Most children leaving CHIP transferred to Medicaid or became uninsured; few gained private coverage.
In the month after leaving CHIP, 49 percent of children across the 10 study states transferred to Medicaid, and 32 percent became uninsured (Figure VI.3). Only 18 percent of disenrollees were reported to have some form of private insurance just after leaving CHIP; the rate fell to 14 percent during subsequent months. At six months after disenrollment, 13 percent of CHIP disenrollees had returned to CHIP.
Figure VI.3. Coverage Status of CHIP Disenrollees in 10 States at Different Times After Leaving CHIP, 2012
Source: 2012 Congressionally Mandated Survey of CHIP and Medicaid Enrollees and Disenrollees; CHIP disenrollees, including 2,159 survey cases and 58,025 disenrollees who transferred to Medicaid. The survey and administrative data are combined, with the survey data weighted to represent all disenrollees who did not transfer. The one month measure includes CHIP disenrollees in all 10 states (N=59,903). The 3-month and 6-month measures exclude New York because state administrative data could not be used to construct the measure of coverage at 3 and 6 months after disenrollment; the total number of cases for these measures is 56,229.
In the 3-states included in the Medicaid survey (California, Florida and Texas), 51 percent of Medicaid disenrollees were initially uninsured, but only 28 percent remain uninsured 6 months later (Figure VI.4). Nearly half (45 percent) of Medicaid disenrollees had regained Medicaid 6 months after exit, and another 21 percent were covered by CHIP at this point. Although 15 percent of parents of Medicaid disenrollees reported that the child had private coverage after leaving the program, administrative records indicated that about half of these children had Medicaid or CHIP three and six months after the child disenrolled.
CHIP disenrollees in the 3 Medicaid survey states were more likely to be uninsured 6 months after leaving CHIP (39 percent for CHIP versus 28 percent for Medicaid), mainly because they were less likely to gain public coverage after leaving CHIP (data not shown). While 66 percent of Medicaid disenrollees were covered by Medicaid or CHIP 6 months after disenrollment, only 44 percent of CHIP disenrollees had some form of public coverage at this point. Only 14 percent of CHIP disenrollees had gained private coverage 6 months after leaving CHIP.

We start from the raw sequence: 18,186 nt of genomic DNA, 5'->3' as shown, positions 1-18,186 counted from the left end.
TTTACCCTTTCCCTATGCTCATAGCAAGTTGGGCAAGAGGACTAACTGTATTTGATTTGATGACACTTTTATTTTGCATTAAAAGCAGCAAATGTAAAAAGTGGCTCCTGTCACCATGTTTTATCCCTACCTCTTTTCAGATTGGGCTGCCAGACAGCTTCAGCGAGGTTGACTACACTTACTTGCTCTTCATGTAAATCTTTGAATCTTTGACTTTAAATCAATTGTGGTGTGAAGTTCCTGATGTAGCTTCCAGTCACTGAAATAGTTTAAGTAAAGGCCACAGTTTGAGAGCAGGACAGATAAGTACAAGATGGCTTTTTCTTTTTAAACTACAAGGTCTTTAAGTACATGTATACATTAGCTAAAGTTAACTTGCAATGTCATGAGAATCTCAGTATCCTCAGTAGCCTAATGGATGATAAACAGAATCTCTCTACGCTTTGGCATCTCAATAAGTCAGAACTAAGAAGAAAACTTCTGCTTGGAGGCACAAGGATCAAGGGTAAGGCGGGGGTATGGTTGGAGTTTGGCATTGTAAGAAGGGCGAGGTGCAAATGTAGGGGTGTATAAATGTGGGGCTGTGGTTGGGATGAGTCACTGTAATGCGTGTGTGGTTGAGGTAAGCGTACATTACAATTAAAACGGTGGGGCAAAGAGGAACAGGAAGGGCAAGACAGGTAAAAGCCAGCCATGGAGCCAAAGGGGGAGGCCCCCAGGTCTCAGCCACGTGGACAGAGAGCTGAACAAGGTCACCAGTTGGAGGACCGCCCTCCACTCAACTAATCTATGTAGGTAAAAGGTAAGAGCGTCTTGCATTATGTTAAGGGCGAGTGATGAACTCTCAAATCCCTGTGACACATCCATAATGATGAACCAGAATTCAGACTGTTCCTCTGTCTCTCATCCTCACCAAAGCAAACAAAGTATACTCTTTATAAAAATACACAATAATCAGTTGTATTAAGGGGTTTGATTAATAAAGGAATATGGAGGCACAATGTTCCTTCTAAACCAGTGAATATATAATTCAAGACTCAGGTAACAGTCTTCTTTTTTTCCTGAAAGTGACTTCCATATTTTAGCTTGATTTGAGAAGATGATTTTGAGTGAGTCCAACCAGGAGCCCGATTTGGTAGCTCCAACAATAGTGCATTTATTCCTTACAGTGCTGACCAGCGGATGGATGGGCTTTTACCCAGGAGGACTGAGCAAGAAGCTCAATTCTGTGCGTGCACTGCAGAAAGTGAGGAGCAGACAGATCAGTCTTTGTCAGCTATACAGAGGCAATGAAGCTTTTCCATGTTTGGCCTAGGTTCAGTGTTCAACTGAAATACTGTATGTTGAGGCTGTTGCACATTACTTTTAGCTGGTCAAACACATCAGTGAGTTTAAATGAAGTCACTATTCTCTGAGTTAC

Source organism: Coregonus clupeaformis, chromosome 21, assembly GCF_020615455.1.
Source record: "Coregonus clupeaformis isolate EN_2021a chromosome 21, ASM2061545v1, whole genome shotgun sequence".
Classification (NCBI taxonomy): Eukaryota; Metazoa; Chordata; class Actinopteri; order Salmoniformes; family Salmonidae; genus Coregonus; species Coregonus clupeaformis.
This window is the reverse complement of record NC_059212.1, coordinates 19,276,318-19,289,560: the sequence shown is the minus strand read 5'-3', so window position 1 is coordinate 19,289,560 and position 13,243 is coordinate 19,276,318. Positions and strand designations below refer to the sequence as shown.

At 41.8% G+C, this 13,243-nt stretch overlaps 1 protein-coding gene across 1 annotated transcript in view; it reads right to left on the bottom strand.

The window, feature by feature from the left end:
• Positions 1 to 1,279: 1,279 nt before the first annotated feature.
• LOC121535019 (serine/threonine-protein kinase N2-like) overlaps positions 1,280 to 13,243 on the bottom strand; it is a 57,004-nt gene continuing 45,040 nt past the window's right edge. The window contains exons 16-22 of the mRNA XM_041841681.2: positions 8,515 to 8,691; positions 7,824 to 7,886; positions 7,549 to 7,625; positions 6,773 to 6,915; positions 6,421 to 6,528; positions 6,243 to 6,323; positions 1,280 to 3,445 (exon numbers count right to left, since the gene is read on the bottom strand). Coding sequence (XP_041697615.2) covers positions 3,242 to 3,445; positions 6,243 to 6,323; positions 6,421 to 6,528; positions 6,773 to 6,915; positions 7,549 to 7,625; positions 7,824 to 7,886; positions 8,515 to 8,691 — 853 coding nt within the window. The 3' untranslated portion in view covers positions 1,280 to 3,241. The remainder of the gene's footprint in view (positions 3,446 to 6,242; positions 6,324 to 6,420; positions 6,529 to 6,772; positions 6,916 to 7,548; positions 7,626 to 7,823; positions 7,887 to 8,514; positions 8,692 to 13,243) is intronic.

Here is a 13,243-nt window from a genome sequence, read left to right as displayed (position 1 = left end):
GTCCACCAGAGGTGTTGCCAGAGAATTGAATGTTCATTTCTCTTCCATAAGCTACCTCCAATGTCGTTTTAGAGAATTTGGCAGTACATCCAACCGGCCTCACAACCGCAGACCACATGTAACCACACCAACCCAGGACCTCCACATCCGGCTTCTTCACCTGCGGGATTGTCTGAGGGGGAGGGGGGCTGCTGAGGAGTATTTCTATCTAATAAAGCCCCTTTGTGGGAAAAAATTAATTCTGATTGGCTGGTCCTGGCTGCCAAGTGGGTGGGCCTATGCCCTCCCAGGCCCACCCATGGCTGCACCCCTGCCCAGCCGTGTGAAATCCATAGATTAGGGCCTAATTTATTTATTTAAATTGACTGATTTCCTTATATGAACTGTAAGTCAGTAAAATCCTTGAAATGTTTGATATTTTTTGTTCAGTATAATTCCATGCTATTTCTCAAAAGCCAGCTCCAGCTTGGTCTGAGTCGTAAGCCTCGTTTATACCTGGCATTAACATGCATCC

Figure VI.4. Coverage Status of Disenrollees in 3 States at Different Times After Exiting Medicaid, 2012
Source: 2012 Congressionally Mandated Survey of CHIP and Medicaid Enrollees and Disenrollees; Medicaid disenrollees in 3 states (California, Florida and Texas), including 355 survey cases and 38,557 disenrollees who transferred to CHIP. The survey and administrative data are combined, with the survey data weighted to represent all disenrollees who did not transfer.
In the vast majority of cases (90 percent), CHIP enrollment ended because the child obtained some other type of coverage or was no longer eligible for CHIP (because of age, income, or some other eligibility-related reason).
The main reason that CHIP ended for 64 percent of disenrollees was that the child obtained some other coverage, either Medicaid or private (Figure VI.5). For another 26 percent, eligibility-related reasons such as age or income were cited as the main reason that coverage ended. It is notable that missing paperwork and other aspects of the renewal process were cited as the main reason for the end of coverage for only 5 percent of CHIP disenrollees and that only 1 percent reported that coverage ended because the parent had decided not to renew the child’s coverage.